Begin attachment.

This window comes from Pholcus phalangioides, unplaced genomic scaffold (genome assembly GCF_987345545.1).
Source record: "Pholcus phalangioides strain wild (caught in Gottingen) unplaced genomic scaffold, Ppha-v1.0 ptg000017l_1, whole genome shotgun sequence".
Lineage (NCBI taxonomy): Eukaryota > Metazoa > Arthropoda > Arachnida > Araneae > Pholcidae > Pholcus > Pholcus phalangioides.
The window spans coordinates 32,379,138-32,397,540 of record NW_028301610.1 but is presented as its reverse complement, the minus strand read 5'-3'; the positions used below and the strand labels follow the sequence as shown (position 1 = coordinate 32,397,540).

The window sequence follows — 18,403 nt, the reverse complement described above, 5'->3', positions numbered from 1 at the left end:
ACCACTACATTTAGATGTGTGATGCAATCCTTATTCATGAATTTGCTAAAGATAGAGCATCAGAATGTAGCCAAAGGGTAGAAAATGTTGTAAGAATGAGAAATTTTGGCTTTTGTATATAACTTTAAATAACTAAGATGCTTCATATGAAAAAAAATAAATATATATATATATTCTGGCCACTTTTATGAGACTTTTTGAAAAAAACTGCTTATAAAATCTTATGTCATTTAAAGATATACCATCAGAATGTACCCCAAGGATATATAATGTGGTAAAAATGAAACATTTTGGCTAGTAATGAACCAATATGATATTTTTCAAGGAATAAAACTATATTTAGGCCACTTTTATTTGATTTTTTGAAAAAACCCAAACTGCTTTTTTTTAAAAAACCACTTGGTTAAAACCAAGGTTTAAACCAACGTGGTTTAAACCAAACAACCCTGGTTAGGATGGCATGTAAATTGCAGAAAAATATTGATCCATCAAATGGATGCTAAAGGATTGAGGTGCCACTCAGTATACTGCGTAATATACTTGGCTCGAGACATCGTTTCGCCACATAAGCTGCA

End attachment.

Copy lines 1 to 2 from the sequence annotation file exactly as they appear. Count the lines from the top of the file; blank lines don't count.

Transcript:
This window comes from Pholcus phalangioides, unplaced genomic scaffold (genome assembly GCF_987345545.1).
Source record: "Pholcus phalangioides strain wild (caught in Gottingen) unplaced genomic scaffold, Ppha-v1.0 ptg000017l_1, whole genome shotgun sequence".